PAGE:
Chris Baus

Real life

If you hang around San Francisco enough you are bound to run into technology people who's blogs you follow. And although I read quite a few blogs, there are relatively few people who follow mine which means the chances that I'll recognize somebody is higher than the chance they will recognize me. To make matters worse, they won't recognize the work I do unless they happen to work in a small corner of the financial industry.

Yesterday K and I attended the Treasure Island music festival, and we queued up for the Ferris Wheel directly behind Evan Williams (and no I wasn't following his tweets (although some 3000 people were)). I think it is fair to say that Evan Williams is one of the reasons people know what blogging even is.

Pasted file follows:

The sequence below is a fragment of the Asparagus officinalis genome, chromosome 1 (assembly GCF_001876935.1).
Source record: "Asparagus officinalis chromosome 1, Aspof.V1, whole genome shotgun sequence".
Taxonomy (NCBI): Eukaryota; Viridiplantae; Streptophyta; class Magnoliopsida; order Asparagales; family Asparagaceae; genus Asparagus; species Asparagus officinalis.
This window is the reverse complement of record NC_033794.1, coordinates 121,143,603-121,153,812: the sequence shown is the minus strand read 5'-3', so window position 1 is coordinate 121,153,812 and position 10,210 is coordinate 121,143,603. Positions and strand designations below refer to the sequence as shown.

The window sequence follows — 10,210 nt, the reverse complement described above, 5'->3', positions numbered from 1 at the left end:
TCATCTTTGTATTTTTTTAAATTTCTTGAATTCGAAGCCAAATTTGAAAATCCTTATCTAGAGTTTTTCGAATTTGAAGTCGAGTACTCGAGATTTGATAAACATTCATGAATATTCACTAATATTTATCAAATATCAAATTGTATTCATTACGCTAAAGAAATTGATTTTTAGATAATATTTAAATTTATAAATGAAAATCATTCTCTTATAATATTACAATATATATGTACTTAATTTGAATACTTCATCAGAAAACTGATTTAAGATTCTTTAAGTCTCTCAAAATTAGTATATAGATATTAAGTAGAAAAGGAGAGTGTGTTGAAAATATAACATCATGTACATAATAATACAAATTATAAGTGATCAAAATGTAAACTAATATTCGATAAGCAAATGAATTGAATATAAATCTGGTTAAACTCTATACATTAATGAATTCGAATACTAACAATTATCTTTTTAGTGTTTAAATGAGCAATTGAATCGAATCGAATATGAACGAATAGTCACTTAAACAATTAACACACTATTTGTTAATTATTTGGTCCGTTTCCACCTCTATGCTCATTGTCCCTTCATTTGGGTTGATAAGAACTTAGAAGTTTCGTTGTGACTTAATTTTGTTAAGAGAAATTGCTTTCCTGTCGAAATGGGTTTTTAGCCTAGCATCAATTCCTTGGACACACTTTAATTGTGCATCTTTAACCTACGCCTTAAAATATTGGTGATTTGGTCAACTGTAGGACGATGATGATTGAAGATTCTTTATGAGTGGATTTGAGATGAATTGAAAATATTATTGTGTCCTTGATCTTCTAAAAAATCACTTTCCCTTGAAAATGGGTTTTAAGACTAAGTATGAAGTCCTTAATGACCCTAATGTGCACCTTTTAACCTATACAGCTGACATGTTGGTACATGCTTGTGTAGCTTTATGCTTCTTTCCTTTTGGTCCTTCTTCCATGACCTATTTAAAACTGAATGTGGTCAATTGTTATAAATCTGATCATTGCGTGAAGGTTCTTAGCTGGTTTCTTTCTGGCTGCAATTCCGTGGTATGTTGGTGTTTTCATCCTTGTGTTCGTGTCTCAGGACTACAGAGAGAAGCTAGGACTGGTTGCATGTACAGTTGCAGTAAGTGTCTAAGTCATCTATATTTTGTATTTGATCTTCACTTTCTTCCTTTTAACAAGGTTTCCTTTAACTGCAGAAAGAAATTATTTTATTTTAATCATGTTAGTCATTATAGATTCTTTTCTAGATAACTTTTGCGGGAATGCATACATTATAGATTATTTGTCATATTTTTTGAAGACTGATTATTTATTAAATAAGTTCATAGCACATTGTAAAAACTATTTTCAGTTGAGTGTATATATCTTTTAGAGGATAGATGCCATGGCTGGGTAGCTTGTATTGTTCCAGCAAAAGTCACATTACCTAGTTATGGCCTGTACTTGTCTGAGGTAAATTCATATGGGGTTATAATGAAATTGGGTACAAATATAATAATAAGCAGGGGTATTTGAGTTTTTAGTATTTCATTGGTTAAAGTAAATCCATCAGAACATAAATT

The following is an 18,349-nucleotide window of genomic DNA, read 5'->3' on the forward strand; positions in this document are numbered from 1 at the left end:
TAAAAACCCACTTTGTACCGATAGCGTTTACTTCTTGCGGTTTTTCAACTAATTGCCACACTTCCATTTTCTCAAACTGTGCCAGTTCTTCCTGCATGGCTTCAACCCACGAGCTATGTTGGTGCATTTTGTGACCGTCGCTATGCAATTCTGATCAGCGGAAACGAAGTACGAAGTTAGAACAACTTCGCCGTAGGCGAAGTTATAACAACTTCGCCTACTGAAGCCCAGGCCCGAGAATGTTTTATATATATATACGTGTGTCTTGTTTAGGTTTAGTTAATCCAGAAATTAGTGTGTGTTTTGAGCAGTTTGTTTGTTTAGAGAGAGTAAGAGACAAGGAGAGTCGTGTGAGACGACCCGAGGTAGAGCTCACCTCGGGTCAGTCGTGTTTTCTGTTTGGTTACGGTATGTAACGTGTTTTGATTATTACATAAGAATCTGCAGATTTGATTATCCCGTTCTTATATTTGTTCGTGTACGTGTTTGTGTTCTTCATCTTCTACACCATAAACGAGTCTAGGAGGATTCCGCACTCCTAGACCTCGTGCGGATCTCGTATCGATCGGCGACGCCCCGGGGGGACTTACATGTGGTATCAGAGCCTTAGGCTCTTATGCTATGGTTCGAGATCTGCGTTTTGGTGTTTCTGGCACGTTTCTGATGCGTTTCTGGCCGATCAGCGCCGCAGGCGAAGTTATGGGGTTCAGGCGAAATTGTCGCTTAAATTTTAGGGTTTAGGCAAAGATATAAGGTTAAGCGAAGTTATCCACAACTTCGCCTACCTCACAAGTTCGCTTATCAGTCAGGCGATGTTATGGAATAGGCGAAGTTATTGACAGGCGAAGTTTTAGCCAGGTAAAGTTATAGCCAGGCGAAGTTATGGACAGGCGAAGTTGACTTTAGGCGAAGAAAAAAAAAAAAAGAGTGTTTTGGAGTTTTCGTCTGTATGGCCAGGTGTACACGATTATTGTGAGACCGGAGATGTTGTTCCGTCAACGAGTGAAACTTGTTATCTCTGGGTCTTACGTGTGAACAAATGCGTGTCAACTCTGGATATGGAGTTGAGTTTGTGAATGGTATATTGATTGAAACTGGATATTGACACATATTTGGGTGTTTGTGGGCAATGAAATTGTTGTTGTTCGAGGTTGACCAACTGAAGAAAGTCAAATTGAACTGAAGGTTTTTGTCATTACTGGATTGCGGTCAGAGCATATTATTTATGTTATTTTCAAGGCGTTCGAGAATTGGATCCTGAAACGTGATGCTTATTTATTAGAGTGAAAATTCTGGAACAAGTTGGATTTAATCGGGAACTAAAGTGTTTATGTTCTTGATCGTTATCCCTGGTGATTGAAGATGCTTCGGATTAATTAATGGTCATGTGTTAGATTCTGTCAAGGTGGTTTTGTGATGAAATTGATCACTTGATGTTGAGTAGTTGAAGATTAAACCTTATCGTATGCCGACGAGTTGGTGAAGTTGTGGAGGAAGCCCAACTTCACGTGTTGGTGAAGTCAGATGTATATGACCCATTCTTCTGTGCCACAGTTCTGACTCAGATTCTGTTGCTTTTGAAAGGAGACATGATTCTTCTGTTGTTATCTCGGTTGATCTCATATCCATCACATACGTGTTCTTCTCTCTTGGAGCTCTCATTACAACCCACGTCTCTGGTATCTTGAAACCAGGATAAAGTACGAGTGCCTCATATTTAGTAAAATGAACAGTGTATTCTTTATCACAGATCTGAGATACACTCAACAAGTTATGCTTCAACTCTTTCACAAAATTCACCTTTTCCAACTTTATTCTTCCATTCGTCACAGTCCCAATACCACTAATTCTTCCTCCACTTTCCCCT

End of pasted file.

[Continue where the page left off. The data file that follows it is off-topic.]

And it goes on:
Having the social skills of your typical geek, I had one of those moments where I wondered what to do. Should I introduce myself, or just not say anything? I did introduce myself, but the exchange was about as comfortable as you would imagine (not very).

To equate this to the offline world, imagine an author who hasn't gone mainstream, but who's work you admire. If she is queued ahead of you at Starbuck's. What do you say? "I love your new book?" What else is there to say?

And this isn't first time this has happened to me.

This is a new problem of the online social networked world. The long tail of fame creates people, such as Robert Scoble, who many would recognize, but are not famous. And the chances that you'll meet one of these people hanging out in the Mission District is actually pretty high.